CarsGuide Podcast: Tools in the Shed ep. 172
Episode 172 - Virtual Geneva motor show
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Another month, another booming result for the Toyota LandCruiser 200 Series, with the ageing but iconic off-roader celebrating big results, thought to be helped along by land-locked Australians traveling around the country because the can’t go overseas.
But with a new LandCruiser 300 Series now around the corner, is now the right time to invest a considerable sum in a soon-to-be-replaced?
Toyota’s venerable 200 Series sold a massive 15,078 units in 2020 (and 2235 in December alone) which saw it finish the year 10 per cent up on its 2019 results. In January 2021, it shifted another 1499 units - putting it on track for around 18,000 units in 2021, should it maintain those sales.
But the head-scratching part is, the 200 Series first arrived in Australia in 2007, and while it’s been updated over the years since, it’s now in its 14th year of sale - making it among the oldest vehicles still on the market in the country. What’s more, it’s about to be replaced by an all-new model, with the LandCruiser 300 Series set to debut in Japan this year - at least according to local reports - with an Australian on-sale date also expected in 2021.
And yes, the diesel V8 will no longer form a part of its armoury - which is likely also feeding the sales rush - but Toyota has made some bold promises about just what to expect.
Here are three reasons you might be better off waiting for the 300 Series rather than rushing out now to buy a 200 Series before production ends.
1. People thought the 200 Series would disappoint, and it didn’t
To hear Toyota tell it, the controversy surrounding the new 300 Series is par for the LandCruiser course. The brand’s executives have told us that, every time a new LandCruiser is launched, fans of the old model declare it a disappointment that can’t hold a candle to the car it replaces.
Then time passes, of course, and the new model - in this case, the 200 Series - becomes the LandCruiser benchmark, and fans of that car declare the incoming model a disappointment, and the merry go round continues again.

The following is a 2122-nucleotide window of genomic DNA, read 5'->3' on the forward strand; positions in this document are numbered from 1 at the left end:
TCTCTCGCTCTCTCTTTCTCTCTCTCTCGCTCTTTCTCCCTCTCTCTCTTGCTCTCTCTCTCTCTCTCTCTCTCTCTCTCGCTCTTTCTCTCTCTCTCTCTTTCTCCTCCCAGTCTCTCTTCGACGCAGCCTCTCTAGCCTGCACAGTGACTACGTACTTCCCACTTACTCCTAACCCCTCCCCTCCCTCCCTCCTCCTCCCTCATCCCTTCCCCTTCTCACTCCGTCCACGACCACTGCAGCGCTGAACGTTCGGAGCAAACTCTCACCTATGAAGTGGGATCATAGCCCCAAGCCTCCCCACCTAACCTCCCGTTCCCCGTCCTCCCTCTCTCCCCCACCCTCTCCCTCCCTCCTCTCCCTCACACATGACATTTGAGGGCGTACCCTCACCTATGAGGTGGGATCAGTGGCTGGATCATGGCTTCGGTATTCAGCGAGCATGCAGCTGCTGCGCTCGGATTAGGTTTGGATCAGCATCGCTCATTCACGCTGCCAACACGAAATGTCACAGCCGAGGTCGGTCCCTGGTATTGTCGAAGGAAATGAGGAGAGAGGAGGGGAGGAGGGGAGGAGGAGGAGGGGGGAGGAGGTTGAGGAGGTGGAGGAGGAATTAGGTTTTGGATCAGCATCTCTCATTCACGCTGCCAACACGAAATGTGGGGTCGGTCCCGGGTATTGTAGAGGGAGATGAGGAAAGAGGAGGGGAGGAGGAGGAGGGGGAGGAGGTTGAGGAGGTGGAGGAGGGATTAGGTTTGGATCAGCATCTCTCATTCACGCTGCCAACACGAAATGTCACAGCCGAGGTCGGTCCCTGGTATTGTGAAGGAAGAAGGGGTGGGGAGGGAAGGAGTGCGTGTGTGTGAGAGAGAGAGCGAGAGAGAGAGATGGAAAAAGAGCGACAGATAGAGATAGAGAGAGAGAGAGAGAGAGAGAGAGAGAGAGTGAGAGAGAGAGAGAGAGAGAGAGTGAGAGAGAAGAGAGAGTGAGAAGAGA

But it’s worth remembering here that Toyota is acutely aware of how important the LC is to its reputation, not just among those who will actually buy one, but by everyone who sees the LandCruiser as the roughest, toughest off-roader out there.
Take this, from Toyota’s Sales and Marketing chief, Sean Hanley: "(The LandCruiser) needs to be capable, it needs to be able to perform, drive and tow as is expected of a LandCruiser. It has a huge heritage.
"What we do know is that, whatever we do in the future, that (capability) will be delivered upon.”
"I’m immensely proud that LandCruiser has established a track record of continuing to improve its torque, its power, its towing and, of course, its off-road abilities. That what’s LandCruiser stands for.
"And I can assure you that any new-generation model will have those enhanced capabilities, and I am more than confident it will strengthen LandCruiser's legend status.”
Short answer? Toyota knows how important the LandCruiser is. Describes it as a “legend”, no less. And so they won’t be rolling the arm over with the next one.
2. Forget the V8 - a new six-cylinder diesel will deliver plenty of grunt
Much of the worry about the new 300 Series seems to focus on its new powertrains, with reports pointing to a brace of petrol engines (which won’t be of much interest to Australians) and a new six-cylinder diesel engine (that most certainly will).
You can almost hear the cries of dismay from here. But there’s two important things to remember here. First, like the 200 Series itself, V8 diesels are from another era, and that era is coming to an end whether we like it or not.
Now we can get upset about that, or we can focus on the positives - and among them is that Toyota is promising that its new diesel powertrain will at least match - if not our perform - the outputs from the current V8 diesel.
The 300 Series, Toyota says, will have “enhanced capabilities”, and will continue its “track record of continuing to improve its torque, its power, its towing”. And reading behind the lines, that means we can expect new outputs to meet or exceed the 200kW and 650Nm on offer from the current V8 diesel.
"It’s clear that the number of cylinder and cubic capacity is not the only thing that determines the (effectiveness) of the powertrain," Toyota’s Sean Hanley has told us in the past. "Go back 20 years in the Australian motoring industry – a long time has passed since any of Australia's best-selling cars even offered the option of a V8 engine.”
3. The 300 Series will be a modern car - with all the tech and convenience that goes along with it
The LandCruiser is, more often than not, a long-distance car. And the new one should promise to traverse those distances with more comfort and entertainment options than ever before.
We know that the 300 Series will be built on a version of Toyota’s TNGA platform - which should deliver better road-holding and dynamics - but it will also be equipped with new cabin tech that should revolutionise the cabin experience.
Recent snapped spy pics show a 12.3-inch touchscreen multimedia system that floats above the centre stack, and you can bet it will be equipped with Apple CarPlay and Android Auto, as well as a heated steering wheel, heated and cooled front seats, and climate control.
They also appeared to show digital driver's screen, steering wheel buttons for lane support and adaptive cruise control systems, an electric park brake and a wireless smartphone charger.